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Four Bombs (3DS) artwork

Four Bombs (3DS) review


"Four Bombs is a less satisfying take on a puzzle game that may have underwhelmed you even when it was free."


If you're old enough (but not too old) and you spent sufficient time around a Windows PC in your youth, there's a good chance you squandered a few minutes or possibly even hours playing Minesweeper. It was a simple puzzle game that at one point was included as part of the standard Windows operating system. If memory serves, that was around the time Windows 95 was a big deal, and it probably was included in a few editions after that, as well. In any event, it's gone now.

Although Minesweeper may be gone in the traditional sense, though, it will live forever in the minds of the many people who once played it. There have been a few crummy imitation apps released since Microsoft inexplicably decided to stop including the popular little time waster as part of its ubiquitous operating system, but most of those clones have fallen short in one way or another. Case in point: Four Bombs.

Developed and published by RCMADIAX LLC, Four Bombs isn't as full-featured as its obvious inspiration (which I remind you was essentially free for years), but it still features the core elements. You start with a grid of small squares, and you can tap on them to reveal digits. These digits refer to the number of adjacent spaces that include a treacherous bomb. By looking at the numbers your initial taps reveal, you are supposed to use logic to divine the location of any explosives, which you can disable by placing a flag. If you try to reveal the wrong space as part of your investigation, though... BOOM!

Four Bombs (3DS) imageFour Bombs (3DS) image


Minesweeper made the setup interesting by allowing players to customize the size of the grid and the density of the hazards. You could play with a small field or a large one, with a few simple threats or a menacing wasteland full of potential pain. In Four Bombs, there is precisely one size of field: 8x8. That may sound like a lot of real estate, but it's not (especially when you discover there are only ever four bombs, as the game's title suggests). The sprawling fields that had your fingers all clammy as you clicked away with your mouse in those long gone Minesweeper days are out of the picture, and along with them nearly every compelling reason to ever play the game.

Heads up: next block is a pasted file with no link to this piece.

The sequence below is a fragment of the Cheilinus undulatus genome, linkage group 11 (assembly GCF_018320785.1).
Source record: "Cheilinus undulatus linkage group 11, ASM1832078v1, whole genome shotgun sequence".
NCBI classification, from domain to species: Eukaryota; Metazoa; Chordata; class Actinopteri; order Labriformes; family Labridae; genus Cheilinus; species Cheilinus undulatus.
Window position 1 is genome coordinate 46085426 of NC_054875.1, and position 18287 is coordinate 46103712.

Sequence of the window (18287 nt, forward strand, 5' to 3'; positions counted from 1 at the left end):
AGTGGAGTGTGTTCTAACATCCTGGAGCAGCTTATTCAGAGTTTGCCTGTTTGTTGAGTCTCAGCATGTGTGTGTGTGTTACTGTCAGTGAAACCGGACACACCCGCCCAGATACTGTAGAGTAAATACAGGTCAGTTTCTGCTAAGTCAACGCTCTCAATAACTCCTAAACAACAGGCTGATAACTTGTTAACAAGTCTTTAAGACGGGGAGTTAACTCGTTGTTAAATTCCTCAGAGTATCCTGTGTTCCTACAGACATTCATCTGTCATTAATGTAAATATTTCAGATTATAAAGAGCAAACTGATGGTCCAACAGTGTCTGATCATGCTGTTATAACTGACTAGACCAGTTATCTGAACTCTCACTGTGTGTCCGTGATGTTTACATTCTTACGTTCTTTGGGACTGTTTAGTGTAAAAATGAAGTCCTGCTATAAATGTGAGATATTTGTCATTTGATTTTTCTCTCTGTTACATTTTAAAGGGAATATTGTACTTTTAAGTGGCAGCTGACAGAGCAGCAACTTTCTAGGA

Okay, so Four Bombs is stuck in "easy" mode. Maybe you can deal with that. It all comes down to features, right?

Well, there are no real features. There's an extremely repetitive tune that loops incessantly until you mute the volume, but that's as close as things ever get. There are no leaderboards or systems in place to track your best performances. On the top screen, the game's logo appears and the controls are outlined. And those controls don't feel particularly intuitive. You have to hold Left on the d-pad and tap on the screen to place a flag, or you have to hold Right on the d-pad and tap if you want to try to clear the area where a bomb may lurk. I guess it's about the only way the game could even work with a stylus, and there's no option to play with just the d-pad and the A and B buttons.

Normally, I would keep writing, so this review would look longer and I could maybe trick you into thinking I had something super insightful to say. But Four Bombs is really that simple, a $1.49 game that somehow costs more even at that price than it probably should. If all you're looking for is a half-decent Minesweeper clone, this particular package has a good chance of disappointing you. And if you want something that matches or improves on the experience the old classic offered, well... you're definitely out of luck.

1/5

honestgamer's avatar
Staff review by Jason Venter (April 08, 2017)

Jason Venter has been playing games for 30 years, since discovering the Apple IIe version of Mario Bros. in his elementary school days. Now he writes about them, here at HonestGamers and also at other sites that agree to pay him for his words.

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Feedback

If you enjoyed this Four Bombs review, you're encouraged to discuss it with the author and with other members of the site's community. If you don't already have an HonestGamers account, you can sign up for one in a snap. Thank you for reading!

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hastypixels posted April 08, 2017:

Was this an eShop download? Not that it could have been anything else other than a total waste of money... I almost feel bad for you having to review the thing. Yikes.
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honestgamer posted April 09, 2017:

It's an eShop download, yeah. It released just over a week ago. Reviewing it was my idea, not part of any obligation. I decided to buy the game myself because I'm trying to cover more stuff for Nintendo platforms on the site and it was so affordable. I figured I couldn't go wrong at that price, but... well, you see how that turned out!
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JoeTheDestroyer posted April 09, 2017:

This is where the expression "you had one job" would apply. Also, it's difficult to make $1.49 sound like a waste of money, but they managed that. Good review, Jason!

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